"Germany's gaming industry doesn't have a talent shortage," said Christof Rezk Salama, professor at Germany's Trier University of Applied Sciences. "But often times, gaming studios don't meet the salary expectations of aspiring young developers, whose skills are also applicable in the auto and medical industries, education, media and other areas."
Christopher Kassulke is all too familiar with losing staff to firms from other industries: "Even just five years ago, we'd lose 10 percent of our staff to companies like SAP and BMW each year," said Kassulke, who co-founded Bavaria-based game studio HandyGames in 2000. "That's why we are now only investing in people who have a real passion for games."
The call for more state support has been reverberating through the trade fair halls even before its gates opened on Sunday. After all, Germany is the fifth-largest market for games - but sales of German-developed games only make up 6 percent of the total domestic market.
And if Germany's gaming industry were to square up against Canada, this year's Gamescom partner country, it would lose badly.
Canada plays in a whole other league
In spite of its much smaller population of 35 million, Canada boasts the world's third-largest gaming industry with 400 studios and roughly 20,000 full-time employees. Only two countries - Canada's neighbor to the south and Japan - are home to more studios.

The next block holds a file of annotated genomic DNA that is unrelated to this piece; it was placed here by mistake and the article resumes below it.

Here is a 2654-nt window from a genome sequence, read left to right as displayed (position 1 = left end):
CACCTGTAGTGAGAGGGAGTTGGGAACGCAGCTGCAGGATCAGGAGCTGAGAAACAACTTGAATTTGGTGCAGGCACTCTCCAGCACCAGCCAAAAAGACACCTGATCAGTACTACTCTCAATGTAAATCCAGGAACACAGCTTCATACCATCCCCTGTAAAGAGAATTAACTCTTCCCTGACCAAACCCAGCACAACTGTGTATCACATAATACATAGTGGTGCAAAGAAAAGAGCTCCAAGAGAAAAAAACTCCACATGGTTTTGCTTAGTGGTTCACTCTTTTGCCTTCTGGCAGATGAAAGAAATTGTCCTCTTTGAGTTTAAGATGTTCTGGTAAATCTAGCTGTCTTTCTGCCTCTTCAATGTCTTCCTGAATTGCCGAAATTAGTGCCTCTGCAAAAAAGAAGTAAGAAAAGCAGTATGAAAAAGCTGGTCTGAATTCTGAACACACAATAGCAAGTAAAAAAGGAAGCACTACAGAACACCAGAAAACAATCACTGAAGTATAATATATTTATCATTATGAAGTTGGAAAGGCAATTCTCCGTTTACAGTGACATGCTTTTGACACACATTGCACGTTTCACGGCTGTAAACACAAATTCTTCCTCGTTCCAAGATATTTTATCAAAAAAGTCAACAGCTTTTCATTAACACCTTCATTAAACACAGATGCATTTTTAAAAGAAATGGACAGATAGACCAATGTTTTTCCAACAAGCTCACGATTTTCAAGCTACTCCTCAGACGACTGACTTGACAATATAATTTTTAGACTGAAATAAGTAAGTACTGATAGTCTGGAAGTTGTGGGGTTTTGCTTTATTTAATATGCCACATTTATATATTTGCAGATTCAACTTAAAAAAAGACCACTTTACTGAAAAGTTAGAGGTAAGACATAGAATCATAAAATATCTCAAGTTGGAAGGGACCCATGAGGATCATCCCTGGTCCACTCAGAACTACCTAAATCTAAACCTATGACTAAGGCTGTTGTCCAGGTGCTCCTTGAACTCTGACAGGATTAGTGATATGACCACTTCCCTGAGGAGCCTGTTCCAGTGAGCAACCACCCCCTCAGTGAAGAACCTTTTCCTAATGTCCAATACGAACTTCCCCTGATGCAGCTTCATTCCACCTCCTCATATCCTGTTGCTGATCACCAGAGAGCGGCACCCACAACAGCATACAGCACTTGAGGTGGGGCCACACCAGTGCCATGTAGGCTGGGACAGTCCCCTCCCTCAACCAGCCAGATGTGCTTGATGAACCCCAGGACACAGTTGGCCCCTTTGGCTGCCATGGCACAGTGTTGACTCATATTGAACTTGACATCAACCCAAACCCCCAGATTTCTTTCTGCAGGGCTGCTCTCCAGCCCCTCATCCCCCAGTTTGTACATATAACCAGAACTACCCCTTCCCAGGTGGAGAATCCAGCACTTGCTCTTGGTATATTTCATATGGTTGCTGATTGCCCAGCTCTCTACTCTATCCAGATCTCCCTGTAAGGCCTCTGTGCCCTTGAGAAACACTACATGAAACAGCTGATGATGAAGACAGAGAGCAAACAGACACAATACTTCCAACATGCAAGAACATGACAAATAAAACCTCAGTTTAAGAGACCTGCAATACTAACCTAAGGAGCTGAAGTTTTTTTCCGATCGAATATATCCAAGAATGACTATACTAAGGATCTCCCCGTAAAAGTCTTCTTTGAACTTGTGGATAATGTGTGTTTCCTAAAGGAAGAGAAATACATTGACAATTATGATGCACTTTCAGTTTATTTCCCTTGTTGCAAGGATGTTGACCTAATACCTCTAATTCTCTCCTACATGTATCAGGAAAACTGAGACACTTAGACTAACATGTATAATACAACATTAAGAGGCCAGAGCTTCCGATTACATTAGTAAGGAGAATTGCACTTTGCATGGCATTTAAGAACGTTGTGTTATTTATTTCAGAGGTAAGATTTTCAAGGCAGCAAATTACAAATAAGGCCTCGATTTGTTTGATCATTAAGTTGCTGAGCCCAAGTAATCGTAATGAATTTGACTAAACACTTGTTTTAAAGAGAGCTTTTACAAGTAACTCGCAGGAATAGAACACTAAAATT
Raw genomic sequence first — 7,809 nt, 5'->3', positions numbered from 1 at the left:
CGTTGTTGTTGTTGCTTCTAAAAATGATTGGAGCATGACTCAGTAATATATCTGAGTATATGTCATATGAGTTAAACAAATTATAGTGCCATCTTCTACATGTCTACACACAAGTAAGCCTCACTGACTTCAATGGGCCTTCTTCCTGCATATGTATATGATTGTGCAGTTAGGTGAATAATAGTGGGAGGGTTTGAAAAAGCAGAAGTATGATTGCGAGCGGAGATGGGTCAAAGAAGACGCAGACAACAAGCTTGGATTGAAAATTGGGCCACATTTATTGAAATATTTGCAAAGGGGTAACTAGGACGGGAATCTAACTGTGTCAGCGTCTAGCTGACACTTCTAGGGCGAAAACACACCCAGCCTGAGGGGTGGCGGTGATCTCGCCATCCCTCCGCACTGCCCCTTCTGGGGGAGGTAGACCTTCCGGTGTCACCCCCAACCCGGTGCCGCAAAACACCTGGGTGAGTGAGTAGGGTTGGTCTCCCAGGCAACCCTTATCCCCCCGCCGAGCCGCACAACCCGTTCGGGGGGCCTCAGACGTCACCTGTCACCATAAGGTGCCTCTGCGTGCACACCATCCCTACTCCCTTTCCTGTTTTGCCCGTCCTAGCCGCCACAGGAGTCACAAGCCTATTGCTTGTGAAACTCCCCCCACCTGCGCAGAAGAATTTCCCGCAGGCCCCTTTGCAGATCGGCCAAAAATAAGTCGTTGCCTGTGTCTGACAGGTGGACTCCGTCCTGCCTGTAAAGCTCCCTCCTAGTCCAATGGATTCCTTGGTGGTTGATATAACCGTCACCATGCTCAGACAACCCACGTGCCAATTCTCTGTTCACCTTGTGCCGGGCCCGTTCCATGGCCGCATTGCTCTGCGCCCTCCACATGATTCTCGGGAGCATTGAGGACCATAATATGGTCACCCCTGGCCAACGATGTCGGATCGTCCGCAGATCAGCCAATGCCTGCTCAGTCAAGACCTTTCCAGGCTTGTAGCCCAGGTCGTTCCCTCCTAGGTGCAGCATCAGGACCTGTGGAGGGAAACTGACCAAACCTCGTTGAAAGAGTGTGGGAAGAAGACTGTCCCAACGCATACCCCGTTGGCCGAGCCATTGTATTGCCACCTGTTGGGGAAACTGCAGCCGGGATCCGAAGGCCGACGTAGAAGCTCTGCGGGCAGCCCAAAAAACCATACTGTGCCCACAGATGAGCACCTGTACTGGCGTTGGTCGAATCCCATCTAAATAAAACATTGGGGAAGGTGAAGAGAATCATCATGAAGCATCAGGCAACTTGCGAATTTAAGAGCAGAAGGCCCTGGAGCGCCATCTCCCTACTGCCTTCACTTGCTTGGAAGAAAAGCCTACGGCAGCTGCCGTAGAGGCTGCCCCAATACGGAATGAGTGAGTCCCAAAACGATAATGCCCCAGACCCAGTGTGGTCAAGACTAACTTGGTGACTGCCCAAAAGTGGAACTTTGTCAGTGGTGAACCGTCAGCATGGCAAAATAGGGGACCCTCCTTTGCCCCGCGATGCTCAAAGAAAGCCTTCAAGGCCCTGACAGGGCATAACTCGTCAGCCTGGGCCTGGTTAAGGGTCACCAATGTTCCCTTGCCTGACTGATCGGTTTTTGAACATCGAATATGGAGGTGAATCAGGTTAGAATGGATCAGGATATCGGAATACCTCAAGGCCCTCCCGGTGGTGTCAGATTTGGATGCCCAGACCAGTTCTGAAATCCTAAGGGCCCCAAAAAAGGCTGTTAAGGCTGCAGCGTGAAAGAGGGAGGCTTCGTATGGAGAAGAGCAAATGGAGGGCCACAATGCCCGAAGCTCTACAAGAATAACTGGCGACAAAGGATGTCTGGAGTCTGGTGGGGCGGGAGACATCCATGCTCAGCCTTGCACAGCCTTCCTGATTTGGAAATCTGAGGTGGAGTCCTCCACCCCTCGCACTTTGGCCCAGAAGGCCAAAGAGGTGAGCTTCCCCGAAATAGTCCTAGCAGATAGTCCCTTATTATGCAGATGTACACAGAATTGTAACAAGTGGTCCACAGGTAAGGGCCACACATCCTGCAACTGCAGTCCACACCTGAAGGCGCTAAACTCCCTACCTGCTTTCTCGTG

Compare that to Germany and its population of 83 million, where a mere 8,000 developers were creating virtual worlds in 2015. The success of Canada's gaming industry is often attributed to tax advantages and other forms of public funding. Indeed, public funds make up a meager 2.6 percent of the entire funding of Germany's gaming industry.
However, Wolfgang Hamann, CEO of Vancouver-based KoolHaus Games, said the tax credits gets too much press, not least because tax incentives vary significantly from province to province. Being headquartered in British Columbia, KoolHaus gets about half of what it would get in Ontario.
To Hamann, who was born in Germany, the main driving force behind Canada's unrivalled success is its "world-class training and educational infrastructure."
Similar to a successful game, of course, many things needed to come together to turn Canada into a gaming powerhouse. An industry-friendly environment certainly matters, but high disposable income, low production costs, free trade agreements with the US and Europe as well as said highly educated workforce also played in Canada's favor.
And even though quite a few Canadians hire on with studios in the US and elsewhere, many return to the Maple Leaf country 10 or 15 years later, Hamann said. Similarly, German game studios are also increasingly seeing older developers return after spending a number of years with bigger companies, said HandyGames CEO Kassulke.
"Although the money is good, many of them say: 'I've had enough of a big corporation, it's time to really create something.'"